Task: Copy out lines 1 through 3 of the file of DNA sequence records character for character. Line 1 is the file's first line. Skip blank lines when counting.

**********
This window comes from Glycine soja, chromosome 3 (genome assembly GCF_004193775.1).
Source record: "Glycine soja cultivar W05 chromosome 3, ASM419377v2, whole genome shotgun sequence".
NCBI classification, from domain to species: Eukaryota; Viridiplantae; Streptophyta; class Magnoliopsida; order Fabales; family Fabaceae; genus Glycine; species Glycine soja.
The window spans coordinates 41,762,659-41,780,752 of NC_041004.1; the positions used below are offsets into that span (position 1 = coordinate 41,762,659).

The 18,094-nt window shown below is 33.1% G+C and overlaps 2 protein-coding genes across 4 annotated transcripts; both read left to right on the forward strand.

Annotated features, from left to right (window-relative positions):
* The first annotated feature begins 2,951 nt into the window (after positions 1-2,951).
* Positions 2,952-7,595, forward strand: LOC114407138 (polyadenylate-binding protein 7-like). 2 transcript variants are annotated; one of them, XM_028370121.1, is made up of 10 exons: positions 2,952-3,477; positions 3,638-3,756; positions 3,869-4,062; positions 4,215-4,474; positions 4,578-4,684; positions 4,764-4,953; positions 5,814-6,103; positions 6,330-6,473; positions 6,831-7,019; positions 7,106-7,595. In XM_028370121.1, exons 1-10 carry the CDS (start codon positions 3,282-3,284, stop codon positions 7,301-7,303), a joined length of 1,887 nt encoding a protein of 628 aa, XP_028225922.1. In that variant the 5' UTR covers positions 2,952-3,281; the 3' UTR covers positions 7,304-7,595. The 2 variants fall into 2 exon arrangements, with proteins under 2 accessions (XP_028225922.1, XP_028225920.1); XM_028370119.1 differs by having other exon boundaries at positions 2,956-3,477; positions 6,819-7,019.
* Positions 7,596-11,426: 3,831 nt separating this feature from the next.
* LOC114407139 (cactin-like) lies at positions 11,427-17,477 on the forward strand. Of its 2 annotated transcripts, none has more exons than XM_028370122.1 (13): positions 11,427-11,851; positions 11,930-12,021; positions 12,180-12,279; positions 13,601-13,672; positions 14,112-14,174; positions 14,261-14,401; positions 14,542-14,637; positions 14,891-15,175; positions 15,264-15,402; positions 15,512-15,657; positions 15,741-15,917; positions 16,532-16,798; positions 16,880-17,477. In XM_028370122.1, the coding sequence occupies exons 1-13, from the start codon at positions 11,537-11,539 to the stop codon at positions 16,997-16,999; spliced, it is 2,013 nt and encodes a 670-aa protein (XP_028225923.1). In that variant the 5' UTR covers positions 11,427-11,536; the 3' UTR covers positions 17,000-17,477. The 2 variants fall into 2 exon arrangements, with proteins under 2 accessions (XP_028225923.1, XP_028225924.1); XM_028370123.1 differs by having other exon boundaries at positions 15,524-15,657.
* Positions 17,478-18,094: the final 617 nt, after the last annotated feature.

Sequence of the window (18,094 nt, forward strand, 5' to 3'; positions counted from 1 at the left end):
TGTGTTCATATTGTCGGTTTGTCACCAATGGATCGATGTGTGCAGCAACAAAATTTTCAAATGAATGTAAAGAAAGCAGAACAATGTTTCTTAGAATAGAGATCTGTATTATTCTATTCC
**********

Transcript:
This window comes from Glycine soja, chromosome 3 (genome assembly GCF_004193775.1).
Source record: "Glycine soja cultivar W05 chromosome 3, ASM419377v2, whole genome shotgun sequence".
NCBI classification, from domain to species: Eukaryota; Viridiplantae; Streptophyta; class Magnoliopsida; order Fabales; family Fabaceae; genus Glycine; species Glycine soja.